Based on an analysis of tweets from Twitter’s @Policy account, the Dunedin conference appears to be the first academic forum at which the company’s representatives have spoken on expression issues since the January 6 storming of the US Capitol. And the NCPACS event appears to be only the second time globally that the company’s executives have spoken to an event about political freedoms this year, after a briefing to investors in late February.
The lessons of the Christchurch attacks – and the response by tech companies and governments to them – featured as a main theme throughout the conference, which began the day after the second anniversary of the attacks.
The NCPACS conference was officially opened via recorded video message from Jacinda Ardern. Organisers passed on a request by Ardern to conference attendees not to share her remarks, as she wanted the focus to be on the victims of the March 15 attacks.
On the conference’s second day, Paul Ash, the Prime Minister’s Special Representative on Cyber and Digital and Cyber Coordinator, spoke to the conference about his role in leading work on the Christchurch Call. The aim of the Call is the removal of terrorism and extremism-related material from the Internet.
Ash told the conference that the Christchurch Call, which has now signed up 48 countries and a range of companies and institutions as signatories, contained baseline principles to prevent countries from using the Call as an excuse to clamp down generally on freedom of speech.
“We did put a floor in around international human rights law, fundamental freedoms and a free, open and secure Internet. That is intended to prevent governments doing precisely that. I’m not aware of a government having used the Call to do that to date.
“We’re probably getting to the point where the number of countries that can meet the human rights levels and which will treat the Call in the spirit in which it is intended is becoming reasonably limited.”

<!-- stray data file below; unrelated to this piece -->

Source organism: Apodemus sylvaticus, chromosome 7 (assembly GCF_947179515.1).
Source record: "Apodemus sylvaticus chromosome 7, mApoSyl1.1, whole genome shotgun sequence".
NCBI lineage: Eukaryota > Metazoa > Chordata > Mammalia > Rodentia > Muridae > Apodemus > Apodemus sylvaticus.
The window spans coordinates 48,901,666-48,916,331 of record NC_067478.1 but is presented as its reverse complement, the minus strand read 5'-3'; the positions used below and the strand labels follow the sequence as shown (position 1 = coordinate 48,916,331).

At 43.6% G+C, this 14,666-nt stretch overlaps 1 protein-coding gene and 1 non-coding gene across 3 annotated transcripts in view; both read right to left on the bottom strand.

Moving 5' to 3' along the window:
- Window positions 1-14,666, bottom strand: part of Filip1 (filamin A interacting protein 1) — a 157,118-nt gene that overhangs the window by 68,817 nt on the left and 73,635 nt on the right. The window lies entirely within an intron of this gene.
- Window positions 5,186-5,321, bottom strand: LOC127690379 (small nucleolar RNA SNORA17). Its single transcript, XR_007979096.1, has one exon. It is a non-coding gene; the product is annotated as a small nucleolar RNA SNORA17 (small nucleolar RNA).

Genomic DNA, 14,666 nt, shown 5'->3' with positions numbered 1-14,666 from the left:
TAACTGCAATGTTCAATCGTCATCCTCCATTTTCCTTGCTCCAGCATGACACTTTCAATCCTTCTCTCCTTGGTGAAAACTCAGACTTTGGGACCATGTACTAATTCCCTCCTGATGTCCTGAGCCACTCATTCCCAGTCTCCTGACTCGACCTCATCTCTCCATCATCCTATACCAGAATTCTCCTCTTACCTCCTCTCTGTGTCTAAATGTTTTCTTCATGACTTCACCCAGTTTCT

Ash said he wanted to grow the number of tech companies involved in the Christchurch Call, which initially focused on the biggest players. He said that tech companies themselves and civil society groups that had committed to the pledge were also important safeguards for preventing abuse of the powers by governments.”
“The second protection is that it is a multi-stakeholder community. The nature of bringing those different parties together means that if a government tried to do that, the companies would object furiously, civil society – they’re there to hold us to account.
Paul Ash was one several government representatives to attend the conference in person.
Nicole Matejic, Principal Advisor Digital Safety at the Department of Internal Affairs, spoke on a panel with Twitter’s Kara Hinesley, along with Kim Connolly-Stone, the Policy Director for the InternetNZ industry group.
Others to speak in person at the event included NZ’s Chief Censor, David Shanks, and Thomas Beagle, the chairperson of the NZ Council for Civil Liberties.
Liz Thomas, a former MFAT staffer credited by Paul Ash for her role in drafting the Christchurch Call, also attended. Thomas now works for Microsoft as the company’s Regional Digital Safety Lead for the Asia-Pacific.
This article was originally published on the Democracy Project.